Iban claims the largest population, thus making this language the most widely used in Sarawak.
The Iban, formerly known as Sea Dayaks, are famous for their head-hunting past, their massive ironwood longhouses, their ornate body tattooing, their wonderful weaving skills, and of course their potent rice wine, tuak, which is always offered to visitors.
It is almost a crime to come to Sarawak without visiting an Iban longhouse.
Iban hospitality is legendary, and visitors are guaranteed a good time. A longhouse is basically a terraced street of separate dwellings covered by one roof, under the authority of a headman, or tuai rumah. Each family lives in its separate apartment, or bilik, and communal activities take place outside on the verandah, or ruai. This is also where single male visitors spend the night. Female visitors and couples will be invited to stay inside the bilik with the family.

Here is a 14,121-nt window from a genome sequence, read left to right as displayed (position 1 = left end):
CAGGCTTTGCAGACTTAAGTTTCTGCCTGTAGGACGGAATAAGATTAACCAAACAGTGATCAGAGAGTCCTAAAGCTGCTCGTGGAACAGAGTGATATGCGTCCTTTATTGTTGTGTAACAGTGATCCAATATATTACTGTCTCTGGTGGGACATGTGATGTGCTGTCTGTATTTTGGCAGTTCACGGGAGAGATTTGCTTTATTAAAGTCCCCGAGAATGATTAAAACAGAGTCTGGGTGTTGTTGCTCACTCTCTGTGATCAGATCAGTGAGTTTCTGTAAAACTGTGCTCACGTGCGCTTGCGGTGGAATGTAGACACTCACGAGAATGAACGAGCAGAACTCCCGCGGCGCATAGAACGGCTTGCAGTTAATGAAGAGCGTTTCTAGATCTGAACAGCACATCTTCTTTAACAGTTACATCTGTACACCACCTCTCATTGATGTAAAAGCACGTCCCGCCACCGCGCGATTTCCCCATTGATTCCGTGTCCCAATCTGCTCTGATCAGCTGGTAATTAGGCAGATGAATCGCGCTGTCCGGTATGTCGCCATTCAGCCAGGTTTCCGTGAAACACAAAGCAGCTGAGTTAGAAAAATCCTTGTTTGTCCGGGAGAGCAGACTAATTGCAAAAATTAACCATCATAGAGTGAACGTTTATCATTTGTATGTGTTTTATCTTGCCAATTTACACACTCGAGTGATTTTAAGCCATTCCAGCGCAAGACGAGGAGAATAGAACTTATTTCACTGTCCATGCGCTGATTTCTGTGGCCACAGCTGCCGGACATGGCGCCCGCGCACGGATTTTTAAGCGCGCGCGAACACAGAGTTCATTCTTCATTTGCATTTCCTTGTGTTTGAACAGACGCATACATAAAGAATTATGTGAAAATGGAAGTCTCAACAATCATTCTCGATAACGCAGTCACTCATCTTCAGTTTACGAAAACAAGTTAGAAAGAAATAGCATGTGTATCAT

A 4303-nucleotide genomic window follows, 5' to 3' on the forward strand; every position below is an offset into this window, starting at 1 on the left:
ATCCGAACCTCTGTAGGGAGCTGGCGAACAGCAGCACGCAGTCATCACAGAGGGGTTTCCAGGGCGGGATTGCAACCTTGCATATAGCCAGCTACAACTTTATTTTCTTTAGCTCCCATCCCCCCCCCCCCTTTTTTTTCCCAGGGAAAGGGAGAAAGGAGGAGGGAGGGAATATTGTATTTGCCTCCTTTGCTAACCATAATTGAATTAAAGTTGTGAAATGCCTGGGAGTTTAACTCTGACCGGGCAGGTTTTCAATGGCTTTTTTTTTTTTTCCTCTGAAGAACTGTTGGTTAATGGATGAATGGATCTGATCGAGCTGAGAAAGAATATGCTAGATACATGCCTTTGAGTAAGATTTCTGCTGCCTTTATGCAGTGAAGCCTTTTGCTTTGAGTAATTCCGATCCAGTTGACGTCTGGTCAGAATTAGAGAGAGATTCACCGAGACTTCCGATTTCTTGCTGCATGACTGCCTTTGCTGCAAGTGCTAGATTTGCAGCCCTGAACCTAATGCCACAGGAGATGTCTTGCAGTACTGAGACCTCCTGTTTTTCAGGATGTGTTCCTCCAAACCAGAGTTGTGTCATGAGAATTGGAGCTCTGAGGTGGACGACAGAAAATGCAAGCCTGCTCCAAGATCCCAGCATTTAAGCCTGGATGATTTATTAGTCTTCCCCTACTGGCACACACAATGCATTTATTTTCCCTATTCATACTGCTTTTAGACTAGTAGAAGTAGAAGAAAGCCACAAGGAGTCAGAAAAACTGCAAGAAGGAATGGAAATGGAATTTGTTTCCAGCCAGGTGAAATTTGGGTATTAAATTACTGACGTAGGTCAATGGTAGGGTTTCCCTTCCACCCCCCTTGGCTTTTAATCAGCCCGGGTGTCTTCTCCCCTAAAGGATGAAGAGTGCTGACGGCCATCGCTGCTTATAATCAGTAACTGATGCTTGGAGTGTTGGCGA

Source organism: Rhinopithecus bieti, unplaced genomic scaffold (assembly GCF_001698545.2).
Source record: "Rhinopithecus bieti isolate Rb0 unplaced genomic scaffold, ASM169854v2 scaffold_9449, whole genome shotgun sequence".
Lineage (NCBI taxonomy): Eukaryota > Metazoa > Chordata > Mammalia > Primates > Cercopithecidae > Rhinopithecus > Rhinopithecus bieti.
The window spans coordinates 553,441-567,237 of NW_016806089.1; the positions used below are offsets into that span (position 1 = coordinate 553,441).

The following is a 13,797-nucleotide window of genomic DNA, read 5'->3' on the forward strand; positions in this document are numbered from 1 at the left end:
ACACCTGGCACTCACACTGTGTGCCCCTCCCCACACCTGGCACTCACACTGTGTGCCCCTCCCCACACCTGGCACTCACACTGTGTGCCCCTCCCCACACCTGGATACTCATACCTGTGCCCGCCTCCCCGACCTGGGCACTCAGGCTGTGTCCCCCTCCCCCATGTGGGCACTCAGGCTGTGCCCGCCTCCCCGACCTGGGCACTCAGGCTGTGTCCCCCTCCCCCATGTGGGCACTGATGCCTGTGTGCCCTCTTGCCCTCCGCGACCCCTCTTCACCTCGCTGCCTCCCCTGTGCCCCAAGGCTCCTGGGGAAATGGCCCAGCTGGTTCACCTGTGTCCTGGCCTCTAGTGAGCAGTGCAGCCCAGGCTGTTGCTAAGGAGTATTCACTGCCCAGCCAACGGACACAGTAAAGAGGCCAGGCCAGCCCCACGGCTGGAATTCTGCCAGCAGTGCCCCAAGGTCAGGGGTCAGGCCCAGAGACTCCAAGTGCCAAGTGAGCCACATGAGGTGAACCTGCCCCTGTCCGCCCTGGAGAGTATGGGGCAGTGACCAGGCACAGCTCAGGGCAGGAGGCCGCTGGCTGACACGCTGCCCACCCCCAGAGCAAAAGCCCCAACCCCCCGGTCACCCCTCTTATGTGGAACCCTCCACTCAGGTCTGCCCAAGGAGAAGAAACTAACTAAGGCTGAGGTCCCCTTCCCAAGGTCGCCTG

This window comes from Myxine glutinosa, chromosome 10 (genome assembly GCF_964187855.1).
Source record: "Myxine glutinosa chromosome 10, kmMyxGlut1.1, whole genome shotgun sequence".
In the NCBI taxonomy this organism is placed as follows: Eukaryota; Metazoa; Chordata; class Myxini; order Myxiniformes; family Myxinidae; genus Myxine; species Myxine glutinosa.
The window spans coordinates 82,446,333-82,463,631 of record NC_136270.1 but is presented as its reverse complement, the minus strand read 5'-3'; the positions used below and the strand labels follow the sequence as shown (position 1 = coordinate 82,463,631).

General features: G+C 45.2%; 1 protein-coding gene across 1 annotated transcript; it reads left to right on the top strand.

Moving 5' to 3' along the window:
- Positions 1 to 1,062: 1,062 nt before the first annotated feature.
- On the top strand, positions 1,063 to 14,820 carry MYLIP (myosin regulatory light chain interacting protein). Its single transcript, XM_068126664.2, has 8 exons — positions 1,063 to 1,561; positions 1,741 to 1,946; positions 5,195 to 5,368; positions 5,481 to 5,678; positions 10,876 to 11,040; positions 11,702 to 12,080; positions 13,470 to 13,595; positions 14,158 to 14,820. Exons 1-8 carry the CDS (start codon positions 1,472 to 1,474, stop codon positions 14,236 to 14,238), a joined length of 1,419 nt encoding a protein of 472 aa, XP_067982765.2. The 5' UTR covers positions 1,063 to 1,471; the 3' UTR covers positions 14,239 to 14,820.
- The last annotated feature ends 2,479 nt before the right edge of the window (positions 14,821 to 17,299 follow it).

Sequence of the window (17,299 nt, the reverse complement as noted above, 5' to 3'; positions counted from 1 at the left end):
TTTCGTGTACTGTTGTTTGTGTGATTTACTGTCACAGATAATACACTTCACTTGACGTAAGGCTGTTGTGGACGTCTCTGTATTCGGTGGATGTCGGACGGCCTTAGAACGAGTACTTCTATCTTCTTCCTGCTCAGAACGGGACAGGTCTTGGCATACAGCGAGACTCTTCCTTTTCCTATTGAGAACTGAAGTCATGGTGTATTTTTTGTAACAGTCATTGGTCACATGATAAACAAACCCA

Most longhouses are busy, modern farming communities, and people wear practical clothes like jeans and T-shirts when they are at work. Traditional costumes and headdresses are usually only worn for special festivals like gawai dayak (the Iban harvest festival, 1st June), gawai antu (the ancestor festival, very rare) and weddings. If you want to see traditional rituals, customs and dances, then unless you are very lucky it is best to go with an organised tour group. Tour groups are usually greeted with a glass of tuak (rice wine) and a welcome dance. They are then shown around and treated to various cultural performances, including dancing and drumming. You will usually be invited to attempt the ngajat dance. Do not try to refuse as guests are expected to contribute to the entertainment just like the hosts. If you know any dances, folk songs or poems from your own country, you will make some lifelong friends, no matter how badly you perform. Normally you will be able to stay in the longhouse overnight, but if you prefer some privacy, many tour operators have their own guest houses near the longhouse.